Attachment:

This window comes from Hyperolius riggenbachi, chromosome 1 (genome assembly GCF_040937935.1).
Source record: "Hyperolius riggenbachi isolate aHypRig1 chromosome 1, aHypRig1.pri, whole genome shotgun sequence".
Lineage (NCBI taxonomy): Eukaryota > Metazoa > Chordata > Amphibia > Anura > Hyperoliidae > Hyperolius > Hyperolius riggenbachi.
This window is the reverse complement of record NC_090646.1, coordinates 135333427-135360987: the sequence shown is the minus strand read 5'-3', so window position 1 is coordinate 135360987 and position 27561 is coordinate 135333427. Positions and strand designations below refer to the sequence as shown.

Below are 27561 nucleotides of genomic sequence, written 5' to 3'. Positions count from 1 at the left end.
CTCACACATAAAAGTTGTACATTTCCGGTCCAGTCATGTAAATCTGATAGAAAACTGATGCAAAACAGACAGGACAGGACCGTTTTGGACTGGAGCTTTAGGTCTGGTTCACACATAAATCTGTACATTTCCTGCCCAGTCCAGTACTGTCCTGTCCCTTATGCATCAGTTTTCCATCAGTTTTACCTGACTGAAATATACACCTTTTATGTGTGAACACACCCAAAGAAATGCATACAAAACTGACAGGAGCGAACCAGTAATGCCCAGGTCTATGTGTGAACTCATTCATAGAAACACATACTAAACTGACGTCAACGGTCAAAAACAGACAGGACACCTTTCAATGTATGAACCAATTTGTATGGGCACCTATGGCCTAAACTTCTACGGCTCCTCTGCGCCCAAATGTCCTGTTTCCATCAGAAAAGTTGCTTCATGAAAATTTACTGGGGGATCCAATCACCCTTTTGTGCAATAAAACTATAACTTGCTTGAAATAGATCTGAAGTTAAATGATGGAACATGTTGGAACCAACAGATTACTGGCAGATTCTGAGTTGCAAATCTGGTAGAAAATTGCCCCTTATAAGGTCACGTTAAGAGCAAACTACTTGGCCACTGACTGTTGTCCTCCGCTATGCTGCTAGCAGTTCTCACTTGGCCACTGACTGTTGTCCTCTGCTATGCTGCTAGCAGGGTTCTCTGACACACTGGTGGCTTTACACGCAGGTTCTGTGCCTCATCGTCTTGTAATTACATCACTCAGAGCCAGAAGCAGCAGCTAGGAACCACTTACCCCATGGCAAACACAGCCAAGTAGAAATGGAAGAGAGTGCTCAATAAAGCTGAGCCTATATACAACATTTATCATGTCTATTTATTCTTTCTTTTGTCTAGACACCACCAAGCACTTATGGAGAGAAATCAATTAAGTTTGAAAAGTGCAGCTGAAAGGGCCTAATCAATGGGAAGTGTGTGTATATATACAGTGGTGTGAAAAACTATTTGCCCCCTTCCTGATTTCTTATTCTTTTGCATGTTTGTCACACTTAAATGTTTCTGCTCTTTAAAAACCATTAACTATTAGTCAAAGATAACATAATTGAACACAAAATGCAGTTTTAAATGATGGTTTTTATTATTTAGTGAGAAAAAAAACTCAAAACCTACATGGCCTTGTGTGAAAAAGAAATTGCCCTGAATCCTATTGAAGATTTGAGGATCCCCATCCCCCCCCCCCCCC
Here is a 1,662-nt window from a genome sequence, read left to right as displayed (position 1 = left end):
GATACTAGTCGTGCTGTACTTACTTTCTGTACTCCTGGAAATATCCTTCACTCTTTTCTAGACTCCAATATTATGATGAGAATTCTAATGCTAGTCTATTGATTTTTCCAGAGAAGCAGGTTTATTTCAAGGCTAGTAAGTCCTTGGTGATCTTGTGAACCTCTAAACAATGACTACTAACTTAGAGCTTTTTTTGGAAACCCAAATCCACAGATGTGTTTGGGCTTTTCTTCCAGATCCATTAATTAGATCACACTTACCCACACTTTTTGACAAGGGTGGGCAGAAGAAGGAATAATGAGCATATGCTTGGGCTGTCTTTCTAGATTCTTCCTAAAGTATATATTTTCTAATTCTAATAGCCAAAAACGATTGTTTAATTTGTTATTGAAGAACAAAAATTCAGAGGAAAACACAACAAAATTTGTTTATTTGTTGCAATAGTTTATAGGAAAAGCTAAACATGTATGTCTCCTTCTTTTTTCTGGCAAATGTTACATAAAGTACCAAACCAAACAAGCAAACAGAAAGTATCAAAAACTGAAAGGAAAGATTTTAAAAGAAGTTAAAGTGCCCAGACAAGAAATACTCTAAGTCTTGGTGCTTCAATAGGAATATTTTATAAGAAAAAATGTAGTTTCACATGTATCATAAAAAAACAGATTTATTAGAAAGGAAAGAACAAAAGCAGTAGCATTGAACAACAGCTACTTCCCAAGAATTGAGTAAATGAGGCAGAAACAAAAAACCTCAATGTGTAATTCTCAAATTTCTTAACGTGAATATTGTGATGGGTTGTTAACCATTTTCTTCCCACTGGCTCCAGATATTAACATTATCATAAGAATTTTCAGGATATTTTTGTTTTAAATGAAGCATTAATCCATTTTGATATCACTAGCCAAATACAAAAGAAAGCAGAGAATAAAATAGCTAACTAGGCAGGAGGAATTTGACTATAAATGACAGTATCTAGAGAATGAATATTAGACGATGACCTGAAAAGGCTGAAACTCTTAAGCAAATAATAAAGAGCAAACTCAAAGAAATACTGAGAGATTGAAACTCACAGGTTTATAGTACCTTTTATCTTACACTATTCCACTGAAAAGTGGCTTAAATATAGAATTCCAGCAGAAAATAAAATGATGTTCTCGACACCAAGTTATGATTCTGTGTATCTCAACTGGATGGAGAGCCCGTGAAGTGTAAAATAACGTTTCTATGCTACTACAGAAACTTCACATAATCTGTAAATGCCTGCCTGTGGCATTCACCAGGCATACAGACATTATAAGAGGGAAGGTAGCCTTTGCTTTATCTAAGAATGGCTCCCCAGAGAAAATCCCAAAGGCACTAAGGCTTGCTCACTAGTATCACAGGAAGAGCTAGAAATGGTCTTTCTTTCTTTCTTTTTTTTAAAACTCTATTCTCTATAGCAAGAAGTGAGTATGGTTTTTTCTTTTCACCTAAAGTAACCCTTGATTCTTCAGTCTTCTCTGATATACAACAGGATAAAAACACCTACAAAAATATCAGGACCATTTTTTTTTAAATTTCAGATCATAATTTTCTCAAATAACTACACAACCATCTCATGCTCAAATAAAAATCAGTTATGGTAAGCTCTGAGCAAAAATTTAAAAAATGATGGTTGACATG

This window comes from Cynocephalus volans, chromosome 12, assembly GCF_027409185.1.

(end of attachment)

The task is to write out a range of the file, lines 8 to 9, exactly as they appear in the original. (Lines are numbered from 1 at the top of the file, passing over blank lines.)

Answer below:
GATACTAGTCGTGCTGTACTTACTTTCTGTACTCCTGGAAATATCCTTCACTCTTTTCTAGACTCCAATATTATGATGAGAATTCTAATGCTAGTCTATTGATTTTTCCAGAGAAGCAGGTTTATTTCAAGGCTAGTAAGTCCTTGGTGATCTTGTGAACCTCTAAACAATGACTACTAACTTAGAGCTTTTTTTGGAAACCCAAATCCACAGATGTGTTTGGGCTTTTCTTCCAGATCCATTAATTAGATCACACTTACCCACACTTTTTGACAAGGGTGGGCAGAAGAAGGAATAATGAGCATATGCTTGGGCTGTCTTTCTAGATTCTTCCTAAAGTATATATTTTCTAATTCTAATAGCCAAAAACGATTGTTTAATTTGTTATTGAAGAACAAAAATTCAGAGGAAAACACAACAAAATTTGTTTATTTGTTGCAATAGTTTATAGGAAAAGCTAAACATGTATGTCTCCTTCTTTTTTCTGGCAAATGTTACATAAAGTACCAAACCAAACAAGCAAACAGAAAGTATCAAAAACTGAAAGGAAAGATTTTAAAAGAAGTTAAAGTGCCCAGACAAGAAATACTCTAAGTCTTGGTGCTTCAATAGGAATATTTTATAAGAAAAAATGTAGTTTCACATGTATCATAAAAAAACAGATTTATTAGAAAGGAAAGAACAAAAGCAGTAGCATTGAACAACAGCTACTTCCCAAGAATTGAGTAAATGAGGCAGAAACAAAAAACCTCAATGTGTAATTCTCAAATTTCTTAACGTGAATATTGTGATGGGTTGTTAACCATTTTCTTCCCACTGGCTCCAGATATTAACATTATCATAAGAATTTTCAGGATATTTTTGTTTTAAATGAAGCATTAATCCATTTTGATATCACTAGCCAAATACAAAAGAAAGCAGAGAATAAAATAGCTAACTAGGCAGGAGGAATTTGACTATAAATGACAGTATCTAGAGAATGAATATTAGACGATGACCTGAAAAGGCTGAAACTCTTAAGCAAATAATAAAGAGCAAACTCAAAGAAATACTGAGAGATTGAAACTCACAGGTTTATAGTACCTTTTATCTTACACTATTCCACTGAAAAGTGGCTTAAATATAGAATTCCAGCAGAAAATAAAATGATGTTCTCGACACCAAGTTATGATTCTGTGTATCTCAACTGGATGGAGAGCCCGTGAAGTGTAAAATAACGTTTCTATGCTACTACAGAAACTTCACATAATCTGTAAATGCCTGCCTGTGGCATTCACCAGGCATACAGACATTATAAGAGGGAAGGTAGCCTTTGCTTTATCTAAGAATGGCTCCCCAGAGAAAATCCCAAAGGCACTAAGGCTTGCTCACTAGTATCACAGGAAGAGCTAGAAATGGTCTTTCTTTCTTTCTTTTTTTTAAAACTCTATTCTCTATAGCAAGAAGTGAGTATGGTTTTTTCTTTTCACCTAAAGTAACCCTTGATTCTTCAGTCTTCTCTGATATACAACAGGATAAAAACACCTACAAAAATATCAGGACCATTTTTTTTTAAATTTCAGATCATAATTTTCTCAAATAACTACACAACCATCTCATGCTCAAATAAAAATCAGTTATGGTAAGCTCTGAGCAAAAATTTAAAAAATGATGGTTGACATG

This window comes from Cynocephalus volans, chromosome 12, assembly GCF_027409185.1.